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Long ago it was said that “one half of the world does not know how the other half lives.” That was true then. The half that was on top cared little for the struggles, and less for the fate of those who were underneath, so long as it was able to hold them there and keep its own seat.Greed and reckless selfishness wrought like results here as in the cities of older lands.
The boundary line lies there because, while the forces for good on one side vastly outweigh the bad—it were not well otherwise—in the tenements all the influences make for evil; because they are the hot-beds of the epidemics that carry death to rich and poor alike; the nurseries of pauperism and crime that fill our jails and police courts; that throw off a scum of forty thousand human wrecks to the island asylums and workhouses year by year; that turned out in the last eight years a round half million beggars to prey upon our charities; that maintain a standing army of ten thousand tramps with all that that implies; because, above all, they touch the family life with deadly moral contagion.
This is their worst crime, inseparable from the system. It was asked once of our city in taunting defiance by a band of political cutthroats, the legitimate outgrowth of life on the tenement-house level. Law and order found the answer then and prevailed.
The greed of capital that wrought the evil must itself undo it, as far as it can now be undone.
Homes must be built for the working masses by those who employ their labor; but tenements must cease to be “good property” in the old, heartless sense.
“When the great riot occurred in 1863,” so reads the testimony of the Secretary of the Prison Association of New York before a legislative committee appointed to investigate causes of the increase of crime in the State twenty-five years ago, “every hiding-place and nursery of crime discovered itself by immediate and active participation in the operations of the mob.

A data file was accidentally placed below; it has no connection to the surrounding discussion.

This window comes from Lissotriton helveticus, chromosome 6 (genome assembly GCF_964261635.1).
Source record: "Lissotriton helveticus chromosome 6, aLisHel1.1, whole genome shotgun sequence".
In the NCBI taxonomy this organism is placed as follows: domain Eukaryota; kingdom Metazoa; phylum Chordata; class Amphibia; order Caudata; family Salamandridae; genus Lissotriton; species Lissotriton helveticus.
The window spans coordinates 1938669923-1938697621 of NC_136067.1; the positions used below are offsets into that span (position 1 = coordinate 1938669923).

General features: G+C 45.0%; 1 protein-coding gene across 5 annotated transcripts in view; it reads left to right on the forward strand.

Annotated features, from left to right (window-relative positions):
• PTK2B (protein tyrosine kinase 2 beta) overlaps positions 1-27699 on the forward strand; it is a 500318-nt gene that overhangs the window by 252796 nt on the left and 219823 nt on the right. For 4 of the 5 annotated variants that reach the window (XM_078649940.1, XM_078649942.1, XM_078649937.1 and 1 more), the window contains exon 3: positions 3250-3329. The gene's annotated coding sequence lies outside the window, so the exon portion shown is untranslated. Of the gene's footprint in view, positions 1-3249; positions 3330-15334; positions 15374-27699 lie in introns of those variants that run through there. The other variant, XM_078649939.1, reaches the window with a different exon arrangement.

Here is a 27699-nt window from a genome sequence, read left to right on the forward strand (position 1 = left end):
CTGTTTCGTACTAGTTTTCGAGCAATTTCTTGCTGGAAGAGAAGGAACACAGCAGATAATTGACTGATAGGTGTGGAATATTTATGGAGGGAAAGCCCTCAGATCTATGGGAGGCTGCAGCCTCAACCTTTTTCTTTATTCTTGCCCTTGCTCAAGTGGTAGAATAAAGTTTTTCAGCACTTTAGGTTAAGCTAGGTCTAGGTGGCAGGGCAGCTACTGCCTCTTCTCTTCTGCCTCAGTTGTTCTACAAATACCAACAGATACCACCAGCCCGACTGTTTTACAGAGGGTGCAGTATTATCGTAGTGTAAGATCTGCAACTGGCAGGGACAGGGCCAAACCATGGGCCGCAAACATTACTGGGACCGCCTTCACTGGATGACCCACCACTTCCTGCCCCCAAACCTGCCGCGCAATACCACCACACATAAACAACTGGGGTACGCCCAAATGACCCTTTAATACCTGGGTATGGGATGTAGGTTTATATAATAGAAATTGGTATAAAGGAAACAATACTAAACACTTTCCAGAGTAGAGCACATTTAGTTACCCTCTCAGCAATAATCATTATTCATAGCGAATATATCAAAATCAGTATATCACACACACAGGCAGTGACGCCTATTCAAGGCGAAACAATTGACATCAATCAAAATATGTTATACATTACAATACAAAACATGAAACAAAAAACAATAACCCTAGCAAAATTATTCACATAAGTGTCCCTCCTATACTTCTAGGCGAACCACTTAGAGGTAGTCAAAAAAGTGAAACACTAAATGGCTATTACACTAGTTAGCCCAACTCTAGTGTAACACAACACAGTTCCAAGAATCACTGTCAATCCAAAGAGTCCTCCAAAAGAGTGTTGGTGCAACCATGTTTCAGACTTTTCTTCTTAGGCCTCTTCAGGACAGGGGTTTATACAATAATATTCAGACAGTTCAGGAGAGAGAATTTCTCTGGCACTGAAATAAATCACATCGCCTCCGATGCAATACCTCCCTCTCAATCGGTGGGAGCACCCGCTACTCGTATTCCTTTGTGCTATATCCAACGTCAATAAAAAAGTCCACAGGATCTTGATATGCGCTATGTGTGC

Those very places and domiciles, and all that are like them, are to-day nurseries of crime, and of the vices and disorderly courses which lead to crime. at least—of crimes against property and against the person are perpetrated by individuals who have either lost connection with home life, or never had any, or whose ....The younger criminals seem to come almost exclusively from the worst tenement house districts, that is, when traced back to the very places where they had their homes in the city here.” Of one thing New York made sure at that early stage of the inquiry: the boundary line of the Other Half lies through the tenements.It is ten years and over, now, since that line divided New York’s population evenly.It was the stir and bustle of trade, together with the tremendous immigration that followed upon the war of 1812 that dislodged them.In thirty-five years the city of less than a hundred thousand came to harbor half a million souls, for whom homes had to be found.“Philanthropy and five per cent.” is the penance exacted.If this is true from a purely economic point of view, what then of the outlook from the Christian standpoint?” The first tenement New York knew bore the mark of Cain from its birth, though a generation passed before the writing was deciphered.It was the “rear house,” infamous ever after in our city’s history.The story is dark enough, drawn from the plain public records, to send a chill to any heart.If it shall appear that the sufferings and the sins of the “other half,” and the evil they breed, are but as a just punishment upon the community that gave it no other choice, it will be because that is the truth.